What are the key challenges and opportunities that you see for women as leaders? Are there are any challenges or opportunities that you think are more critical or relevant in the context of the energy sector?

I don't want to engage in any gender stereotyping, but I see that women often possess certain strengths that haven't always been valued in the workplace. Women bring diversity of thought. In terms of my own style, I feel that I've made a difference in difficult negotiations because I am able to listen. I think women are able to acknowledge differing points of view which is the first step of really listening. I can't conclude that all women have that skill set, but in my experience, many do. If nothing else, gender diversity where there hasn't traditionally been any brings a fresh perspective. And a fresh perspective is critical in times of change, like that facing the natural gas sector in Ontario.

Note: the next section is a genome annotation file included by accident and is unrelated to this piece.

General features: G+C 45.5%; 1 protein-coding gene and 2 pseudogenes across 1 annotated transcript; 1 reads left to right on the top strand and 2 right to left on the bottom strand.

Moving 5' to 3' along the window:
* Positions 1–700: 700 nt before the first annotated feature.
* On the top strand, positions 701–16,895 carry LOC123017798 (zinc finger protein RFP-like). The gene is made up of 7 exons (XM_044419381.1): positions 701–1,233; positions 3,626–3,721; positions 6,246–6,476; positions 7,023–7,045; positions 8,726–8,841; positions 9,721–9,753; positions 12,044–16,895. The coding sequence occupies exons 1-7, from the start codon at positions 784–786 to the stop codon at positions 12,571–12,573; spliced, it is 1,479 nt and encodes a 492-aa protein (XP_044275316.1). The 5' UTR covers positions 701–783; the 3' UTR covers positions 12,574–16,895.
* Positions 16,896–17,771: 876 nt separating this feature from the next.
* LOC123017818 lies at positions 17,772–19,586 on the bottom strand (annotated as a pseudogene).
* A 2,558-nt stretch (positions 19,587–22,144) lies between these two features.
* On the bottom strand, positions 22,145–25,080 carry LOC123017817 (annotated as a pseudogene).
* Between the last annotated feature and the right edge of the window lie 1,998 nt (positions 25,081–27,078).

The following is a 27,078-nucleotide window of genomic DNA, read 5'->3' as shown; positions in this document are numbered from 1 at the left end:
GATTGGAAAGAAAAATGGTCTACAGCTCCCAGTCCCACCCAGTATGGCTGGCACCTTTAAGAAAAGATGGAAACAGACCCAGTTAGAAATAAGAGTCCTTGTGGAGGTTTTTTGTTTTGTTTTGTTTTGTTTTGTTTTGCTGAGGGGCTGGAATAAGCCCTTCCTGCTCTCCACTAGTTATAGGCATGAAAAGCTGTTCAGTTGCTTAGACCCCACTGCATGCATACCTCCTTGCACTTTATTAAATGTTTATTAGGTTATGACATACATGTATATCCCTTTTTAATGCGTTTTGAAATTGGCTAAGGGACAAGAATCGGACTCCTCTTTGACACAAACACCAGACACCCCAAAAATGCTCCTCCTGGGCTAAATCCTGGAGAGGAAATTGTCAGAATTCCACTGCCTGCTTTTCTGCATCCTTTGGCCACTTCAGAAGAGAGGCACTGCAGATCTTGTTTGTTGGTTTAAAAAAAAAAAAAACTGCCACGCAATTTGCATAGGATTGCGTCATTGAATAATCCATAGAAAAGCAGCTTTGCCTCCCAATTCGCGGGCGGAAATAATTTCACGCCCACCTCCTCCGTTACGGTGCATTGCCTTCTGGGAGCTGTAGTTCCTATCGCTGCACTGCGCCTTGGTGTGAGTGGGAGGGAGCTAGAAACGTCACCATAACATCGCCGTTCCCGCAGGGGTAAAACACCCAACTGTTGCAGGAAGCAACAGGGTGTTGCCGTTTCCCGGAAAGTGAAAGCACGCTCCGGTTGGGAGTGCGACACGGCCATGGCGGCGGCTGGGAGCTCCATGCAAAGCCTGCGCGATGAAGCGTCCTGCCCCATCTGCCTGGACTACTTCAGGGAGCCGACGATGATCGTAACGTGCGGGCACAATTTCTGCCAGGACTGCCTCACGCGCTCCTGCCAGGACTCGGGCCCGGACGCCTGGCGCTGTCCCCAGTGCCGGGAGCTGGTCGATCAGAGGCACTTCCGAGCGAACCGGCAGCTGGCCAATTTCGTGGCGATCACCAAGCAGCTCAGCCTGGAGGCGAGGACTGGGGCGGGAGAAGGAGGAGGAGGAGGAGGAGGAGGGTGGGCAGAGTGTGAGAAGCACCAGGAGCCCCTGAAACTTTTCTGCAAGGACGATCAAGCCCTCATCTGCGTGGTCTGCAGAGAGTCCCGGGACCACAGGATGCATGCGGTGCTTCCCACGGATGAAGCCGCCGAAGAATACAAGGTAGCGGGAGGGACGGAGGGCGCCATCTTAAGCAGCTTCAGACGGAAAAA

In terms of women and their advancement, I led the Women@Enbridge program for a number of years and I observed two things that hold women back. The first is that women need visibility to succeed in the workplace. Often, we don't strive for positions that have that visibility. We need to be more strategic in terms of the positions that we aspire to and look for roles that have influence and the power to make change. The second is that I think by nature many women are uncomfortable speaking with confidence about what they bring to the table. We want to be discovered rather than tell people about our skills and what we can contribute. It does not have to be self-promotion, but women must be able to identify needs in an organization and then say how they can help meet those needs.